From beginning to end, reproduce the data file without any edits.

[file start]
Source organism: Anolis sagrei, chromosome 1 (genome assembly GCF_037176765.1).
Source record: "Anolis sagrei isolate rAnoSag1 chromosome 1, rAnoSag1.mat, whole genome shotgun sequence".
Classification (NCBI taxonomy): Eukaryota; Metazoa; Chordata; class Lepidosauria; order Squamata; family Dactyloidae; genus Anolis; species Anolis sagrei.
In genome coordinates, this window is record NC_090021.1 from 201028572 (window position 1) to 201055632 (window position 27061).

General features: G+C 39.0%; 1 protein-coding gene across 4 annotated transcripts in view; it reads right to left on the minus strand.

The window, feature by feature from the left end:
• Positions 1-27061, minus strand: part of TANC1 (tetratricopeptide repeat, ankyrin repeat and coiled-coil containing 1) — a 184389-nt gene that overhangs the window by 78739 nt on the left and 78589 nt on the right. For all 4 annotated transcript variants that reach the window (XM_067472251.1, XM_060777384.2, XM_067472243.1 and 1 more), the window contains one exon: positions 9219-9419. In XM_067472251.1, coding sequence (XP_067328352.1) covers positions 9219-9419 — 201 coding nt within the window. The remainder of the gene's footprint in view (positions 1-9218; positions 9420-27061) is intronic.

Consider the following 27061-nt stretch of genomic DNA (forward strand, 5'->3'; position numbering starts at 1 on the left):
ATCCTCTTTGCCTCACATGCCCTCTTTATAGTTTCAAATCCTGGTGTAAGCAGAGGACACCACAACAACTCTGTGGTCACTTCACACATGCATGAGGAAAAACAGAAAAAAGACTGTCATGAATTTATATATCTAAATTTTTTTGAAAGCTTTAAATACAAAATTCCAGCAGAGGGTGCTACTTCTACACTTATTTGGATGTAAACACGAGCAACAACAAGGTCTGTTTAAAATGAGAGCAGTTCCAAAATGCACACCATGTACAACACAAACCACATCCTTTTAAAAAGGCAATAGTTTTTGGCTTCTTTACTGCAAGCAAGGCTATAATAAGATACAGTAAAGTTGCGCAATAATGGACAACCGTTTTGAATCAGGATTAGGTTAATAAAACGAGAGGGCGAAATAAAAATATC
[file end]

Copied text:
Source organism: Anolis sagrei, chromosome 1 (genome assembly GCF_037176765.1).
Source record: "Anolis sagrei isolate rAnoSag1 chromosome 1, rAnoSag1.mat, whole genome shotgun sequence".
Classification (NCBI taxonomy): Eukaryota; Metazoa; Chordata; class Lepidosauria; order Squamata; family Dactyloidae; genus Anolis; species Anolis sagrei.
In genome coordinates, this window is record NC_090021.1 from 201028572 (window position 1) to 201055632 (window position 27061).

General features: G+C 39.0%; 1 protein-coding gene across 4 annotated transcripts in view; it reads right to left on the minus strand.

The window, feature by feature from the left end:
• Positions 1-27061, minus strand: part of TANC1 (tetratricopeptide repeat, ankyrin repeat and coiled-coil containing 1) — a 184389-nt gene that overhangs the window by 78739 nt on the left and 78589 nt on the right. For all 4 annotated transcript variants that reach the window (XM_067472251.1, XM_060777384.2, XM_067472243.1 and 1 more), the window contains one exon: positions 9219-9419. In XM_067472251.1, coding sequence (XP_067328352.1) covers positions 9219-9419 — 201 coding nt within the window. The remainder of the gene's footprint in view (positions 1-9218; positions 9420-27061) is intronic.

Consider the following 27061-nt stretch of genomic DNA (forward strand, 5'->3'; position numbering starts at 1 on the left):
ATCCTCTTTGCCTCACATGCCCTCTTTATAGTTTCAAATCCTGGTGTAAGCAGAGGACACCACAACAACTCTGTGGTCACTTCACACATGCATGAGGAAAAACAGAAAAAAGACTGTCATGAATTTATATATCTAAATTTTTTTGAAAGCTTTAAATACAAAATTCCAGCAGAGGGTGCTACTTCTACACTTATTTGGATGTAAACACGAGCAACAACAAGGTCTGTTTAAAATGAGAGCAGTTCCAAAATGCACACCATGTACAACACAAACCACATCCTTTTAAAAAGGCAATAGTTTTTGGCTTCTTTACTGCAAGCAAGGCTATAATAAGATACAGTAAAGTTGCGCAATAATGGACAACCGTTTTGAATCAGGATTAGGTTAATAAAACGAGAGGGCGAAATAAAAATATC